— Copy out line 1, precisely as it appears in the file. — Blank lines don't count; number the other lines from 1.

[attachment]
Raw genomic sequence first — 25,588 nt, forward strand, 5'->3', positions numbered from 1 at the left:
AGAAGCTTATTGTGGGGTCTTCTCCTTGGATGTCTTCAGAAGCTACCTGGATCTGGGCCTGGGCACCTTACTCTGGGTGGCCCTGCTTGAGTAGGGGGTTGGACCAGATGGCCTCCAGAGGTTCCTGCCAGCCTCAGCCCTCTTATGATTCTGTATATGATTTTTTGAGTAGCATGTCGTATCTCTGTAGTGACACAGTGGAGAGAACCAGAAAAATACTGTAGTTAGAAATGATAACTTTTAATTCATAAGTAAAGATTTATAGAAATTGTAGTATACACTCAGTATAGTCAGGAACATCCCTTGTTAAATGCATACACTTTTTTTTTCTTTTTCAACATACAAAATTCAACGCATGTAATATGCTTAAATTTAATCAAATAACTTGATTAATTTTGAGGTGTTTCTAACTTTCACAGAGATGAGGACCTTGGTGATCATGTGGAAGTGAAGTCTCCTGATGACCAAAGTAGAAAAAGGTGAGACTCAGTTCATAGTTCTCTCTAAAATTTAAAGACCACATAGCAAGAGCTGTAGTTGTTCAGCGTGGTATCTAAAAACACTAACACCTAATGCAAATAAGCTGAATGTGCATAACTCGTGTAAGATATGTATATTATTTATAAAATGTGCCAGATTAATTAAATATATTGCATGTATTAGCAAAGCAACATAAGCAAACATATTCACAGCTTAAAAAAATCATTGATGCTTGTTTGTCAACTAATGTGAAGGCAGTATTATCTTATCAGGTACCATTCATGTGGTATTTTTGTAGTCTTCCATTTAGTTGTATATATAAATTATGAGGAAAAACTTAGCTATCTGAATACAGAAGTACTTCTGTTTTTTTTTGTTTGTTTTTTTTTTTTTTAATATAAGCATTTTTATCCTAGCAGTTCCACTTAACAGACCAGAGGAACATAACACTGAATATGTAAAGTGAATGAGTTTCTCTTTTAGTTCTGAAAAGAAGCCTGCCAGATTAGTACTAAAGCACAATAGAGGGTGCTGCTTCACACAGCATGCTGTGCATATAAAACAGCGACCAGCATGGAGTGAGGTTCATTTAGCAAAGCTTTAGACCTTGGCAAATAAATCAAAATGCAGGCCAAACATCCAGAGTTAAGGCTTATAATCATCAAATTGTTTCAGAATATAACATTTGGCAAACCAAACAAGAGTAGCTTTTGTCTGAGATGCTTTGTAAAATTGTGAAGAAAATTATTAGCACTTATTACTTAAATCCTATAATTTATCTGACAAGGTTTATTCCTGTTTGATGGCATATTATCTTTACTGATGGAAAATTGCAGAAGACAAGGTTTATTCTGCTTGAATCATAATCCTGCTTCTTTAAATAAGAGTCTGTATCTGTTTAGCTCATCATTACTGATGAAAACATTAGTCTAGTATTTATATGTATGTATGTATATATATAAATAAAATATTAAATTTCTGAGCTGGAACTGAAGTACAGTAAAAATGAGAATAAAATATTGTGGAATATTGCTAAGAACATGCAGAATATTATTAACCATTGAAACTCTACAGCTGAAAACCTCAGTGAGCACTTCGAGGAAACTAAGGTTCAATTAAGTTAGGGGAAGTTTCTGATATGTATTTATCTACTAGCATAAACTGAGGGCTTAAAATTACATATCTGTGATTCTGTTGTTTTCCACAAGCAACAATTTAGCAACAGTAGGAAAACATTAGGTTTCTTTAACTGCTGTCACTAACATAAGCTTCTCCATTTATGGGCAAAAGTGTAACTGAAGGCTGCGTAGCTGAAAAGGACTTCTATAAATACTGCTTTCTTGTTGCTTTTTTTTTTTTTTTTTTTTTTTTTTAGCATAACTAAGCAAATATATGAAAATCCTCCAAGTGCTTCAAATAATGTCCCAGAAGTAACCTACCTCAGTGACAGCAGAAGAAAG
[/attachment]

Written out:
Raw genomic sequence first — 25,588 nt, forward strand, 5'->3', positions numbered from 1 at the left: